This inner group had a specific end in view, which was to found an esoteric school, and moreover seemed to have the ability to operate the levers of power by which to do it. The small group of like minded friends and psychical experimenters, who first met up in 1922, thus became a formal group by 1927, with sanctuary and guest house at the foot of Glastonbury Tor and headquarters in the west end of London, who published a monthly magazine, followed shortly by a series of textbooks and works of occult fiction. The Society thus founded continues its work to this day.
Times pass, and priorities change, and it no longer owns a nest of chalets at the foot of Glastonbury Tor. The last material link with Glastonbury are perhaps the physical remains of Dion Fortune herself, which lie within the municipal cemetery, with that of her close friend, colleague and general factotum, Thomas Loveday, close by. A steady flow of visitors still goes there to pay their respects, although, as was said in another context, there may be better places to seek for the living than amongst the dead. The spirit of Dion Fortune, and the spirit of what she stood for, is closely associated not only with Glastonbury at large, but with the country surrounding it.
And so as we are all met today in Bristol, which is not a million miles away from any of these places, it would seem appropriate to pay attention to this particular tract of land, the wider Avalon, which embraces most of the county of Somerset. And hopefully, some of you may feel inspired to take a trip to this fascinating territory, this doorway to the Unseen, that lies upon your doorstep.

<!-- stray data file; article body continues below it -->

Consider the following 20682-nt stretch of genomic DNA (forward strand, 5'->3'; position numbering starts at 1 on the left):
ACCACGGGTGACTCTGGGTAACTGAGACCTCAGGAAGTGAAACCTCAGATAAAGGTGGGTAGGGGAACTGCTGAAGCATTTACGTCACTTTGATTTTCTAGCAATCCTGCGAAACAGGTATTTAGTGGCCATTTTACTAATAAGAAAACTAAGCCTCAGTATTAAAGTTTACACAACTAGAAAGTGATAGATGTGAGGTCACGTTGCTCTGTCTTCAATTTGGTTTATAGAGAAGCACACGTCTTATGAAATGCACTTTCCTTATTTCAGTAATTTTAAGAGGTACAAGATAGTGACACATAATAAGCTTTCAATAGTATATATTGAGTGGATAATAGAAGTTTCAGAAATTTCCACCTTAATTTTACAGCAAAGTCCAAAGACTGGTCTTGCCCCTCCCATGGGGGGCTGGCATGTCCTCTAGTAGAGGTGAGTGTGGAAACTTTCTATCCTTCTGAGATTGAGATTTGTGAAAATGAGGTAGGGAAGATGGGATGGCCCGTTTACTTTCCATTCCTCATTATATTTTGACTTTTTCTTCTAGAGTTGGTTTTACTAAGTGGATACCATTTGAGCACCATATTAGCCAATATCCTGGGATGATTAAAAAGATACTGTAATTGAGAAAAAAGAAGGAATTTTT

As Dion Fortune says of it, in the opening pages of Avalon of the Heart, “Legend and history and the vision of the heart blend in the building of the Mystical Avalon. It is to this Avalon of the heart the pilgrims still go. Some in bands, knowing what they seek. Some alone, with the staff of vision in their hands, awaiting what may come to meet them on this holy ground. None go away as they came. Here the veil that hides the Unseen is thin. Here the invisible tides flow strongly; here indeed rests the foot of Jacob`s Ladder whereby the souls of men may come and go between the inner and outer planes. Glastonbury is a gateway to the Unseen.”
Nor is this confined to the more obvious historical and religious human associations. She was also aware of another level of the powers behind the Veil of outer appearances.
An opening up to her of this level was at the Glastonbury Festival of 1920 – which, I hasten to add, was a rather more decorous affair than the pop music raves of our own day. She attended a performance of The Immortal Hour at the Glastonbury assembly rooms – with lyrics by Fiona McLeod, the Celtic secondary personality, if you will, of the journalist William Sharp, and haunting music by the local composer Rutland Boughton - which apart from its literary or musical merits is a powerful evocation of the realm of faery.
As she wrote more than a dozen years later, “I had the unique privilege of seeing a performance of The Immortal Hour, which, timed to fit in with the exigencies of the local buses and trains, began at sunset. The first scene started with broad daylight shining in through the uncurtained windows of the Assembly Rooms. But as it progressed the dusk grew on, till only phantom figures could be seen moving on the stage and the hooting laughter of the shadowy horrors in the magic wood rang out in complete darkness, lit only by the stars that shone strangely brilliant through the skylights of the hall. It was a thing never to be forgotten.”